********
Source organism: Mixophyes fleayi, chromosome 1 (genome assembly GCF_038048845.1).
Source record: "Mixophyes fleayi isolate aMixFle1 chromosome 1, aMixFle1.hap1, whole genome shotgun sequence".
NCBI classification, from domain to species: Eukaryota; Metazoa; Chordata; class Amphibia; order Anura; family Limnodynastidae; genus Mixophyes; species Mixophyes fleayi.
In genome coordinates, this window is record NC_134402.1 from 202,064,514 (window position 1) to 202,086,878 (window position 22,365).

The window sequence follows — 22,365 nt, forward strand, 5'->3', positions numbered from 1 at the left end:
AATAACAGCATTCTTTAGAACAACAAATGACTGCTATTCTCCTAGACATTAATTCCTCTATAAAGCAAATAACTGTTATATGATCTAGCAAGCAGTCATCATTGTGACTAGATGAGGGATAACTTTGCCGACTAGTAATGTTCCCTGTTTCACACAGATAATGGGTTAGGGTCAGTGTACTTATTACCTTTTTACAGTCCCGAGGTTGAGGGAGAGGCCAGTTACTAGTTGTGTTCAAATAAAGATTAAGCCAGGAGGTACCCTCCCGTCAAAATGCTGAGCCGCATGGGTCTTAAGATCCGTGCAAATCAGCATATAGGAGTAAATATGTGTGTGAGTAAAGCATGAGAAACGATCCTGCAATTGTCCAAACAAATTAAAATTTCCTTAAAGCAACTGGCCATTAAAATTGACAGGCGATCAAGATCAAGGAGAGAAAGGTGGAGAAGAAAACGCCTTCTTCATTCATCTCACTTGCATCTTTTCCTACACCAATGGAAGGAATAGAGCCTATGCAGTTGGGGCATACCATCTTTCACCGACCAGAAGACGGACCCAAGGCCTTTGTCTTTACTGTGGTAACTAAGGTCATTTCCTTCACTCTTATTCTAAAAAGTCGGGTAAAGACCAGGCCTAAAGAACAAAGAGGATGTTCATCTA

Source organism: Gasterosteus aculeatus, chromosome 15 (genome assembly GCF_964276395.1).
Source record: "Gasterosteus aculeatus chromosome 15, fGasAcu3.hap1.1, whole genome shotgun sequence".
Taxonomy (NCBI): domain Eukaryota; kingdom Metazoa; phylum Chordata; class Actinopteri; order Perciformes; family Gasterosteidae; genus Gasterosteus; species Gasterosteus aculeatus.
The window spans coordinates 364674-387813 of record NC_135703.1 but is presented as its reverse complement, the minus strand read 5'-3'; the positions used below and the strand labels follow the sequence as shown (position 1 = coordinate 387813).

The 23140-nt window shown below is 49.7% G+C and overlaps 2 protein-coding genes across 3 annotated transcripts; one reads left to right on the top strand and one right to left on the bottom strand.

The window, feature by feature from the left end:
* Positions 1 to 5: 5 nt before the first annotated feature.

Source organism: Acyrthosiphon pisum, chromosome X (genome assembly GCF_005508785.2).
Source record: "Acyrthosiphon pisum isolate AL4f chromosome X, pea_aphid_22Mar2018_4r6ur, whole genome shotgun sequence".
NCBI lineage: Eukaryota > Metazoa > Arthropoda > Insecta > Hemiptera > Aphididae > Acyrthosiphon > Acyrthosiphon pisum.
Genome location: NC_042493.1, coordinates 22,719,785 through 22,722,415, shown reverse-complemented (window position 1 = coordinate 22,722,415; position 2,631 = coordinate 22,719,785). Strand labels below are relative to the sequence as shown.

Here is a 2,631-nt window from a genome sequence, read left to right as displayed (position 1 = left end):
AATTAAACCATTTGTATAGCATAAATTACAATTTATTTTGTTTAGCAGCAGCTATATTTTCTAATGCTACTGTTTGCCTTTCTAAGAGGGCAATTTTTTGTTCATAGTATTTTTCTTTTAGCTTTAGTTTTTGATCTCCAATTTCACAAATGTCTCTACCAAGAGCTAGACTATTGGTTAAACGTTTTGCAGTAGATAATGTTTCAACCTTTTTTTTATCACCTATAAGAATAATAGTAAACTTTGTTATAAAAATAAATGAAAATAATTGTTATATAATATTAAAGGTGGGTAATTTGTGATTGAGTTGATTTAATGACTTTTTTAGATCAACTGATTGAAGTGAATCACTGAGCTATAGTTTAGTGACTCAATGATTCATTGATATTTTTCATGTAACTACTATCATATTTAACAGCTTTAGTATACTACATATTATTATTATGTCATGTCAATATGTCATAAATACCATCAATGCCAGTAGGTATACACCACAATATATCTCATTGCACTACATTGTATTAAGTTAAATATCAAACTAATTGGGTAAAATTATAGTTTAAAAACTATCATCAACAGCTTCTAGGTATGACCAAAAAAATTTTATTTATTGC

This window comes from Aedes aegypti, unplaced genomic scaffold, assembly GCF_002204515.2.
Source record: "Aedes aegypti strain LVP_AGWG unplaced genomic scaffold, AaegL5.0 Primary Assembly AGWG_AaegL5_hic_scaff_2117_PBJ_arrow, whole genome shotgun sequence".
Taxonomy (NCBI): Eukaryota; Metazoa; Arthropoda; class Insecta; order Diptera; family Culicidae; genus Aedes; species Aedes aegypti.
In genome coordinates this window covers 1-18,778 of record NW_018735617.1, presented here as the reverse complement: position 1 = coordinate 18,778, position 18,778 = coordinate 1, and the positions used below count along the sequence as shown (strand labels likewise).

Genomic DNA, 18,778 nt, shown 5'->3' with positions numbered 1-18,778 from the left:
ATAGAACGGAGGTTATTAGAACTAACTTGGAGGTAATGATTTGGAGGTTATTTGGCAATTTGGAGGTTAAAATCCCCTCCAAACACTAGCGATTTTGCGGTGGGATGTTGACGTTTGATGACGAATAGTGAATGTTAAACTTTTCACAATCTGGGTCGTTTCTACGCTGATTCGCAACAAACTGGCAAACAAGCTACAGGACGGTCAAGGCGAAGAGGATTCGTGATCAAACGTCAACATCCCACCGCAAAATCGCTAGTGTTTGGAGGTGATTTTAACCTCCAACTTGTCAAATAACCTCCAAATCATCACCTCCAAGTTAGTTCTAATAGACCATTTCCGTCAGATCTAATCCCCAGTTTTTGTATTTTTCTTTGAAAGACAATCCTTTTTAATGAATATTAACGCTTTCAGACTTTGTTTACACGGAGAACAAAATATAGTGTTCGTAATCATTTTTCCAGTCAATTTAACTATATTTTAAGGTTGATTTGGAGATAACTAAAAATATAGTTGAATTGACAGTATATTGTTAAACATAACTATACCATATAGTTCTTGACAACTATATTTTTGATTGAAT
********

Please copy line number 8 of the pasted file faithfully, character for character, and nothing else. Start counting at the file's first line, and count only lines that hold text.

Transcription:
Source record: "Gasterosteus aculeatus chromosome 15, fGasAcu3.hap1.1, whole genome shotgun sequence".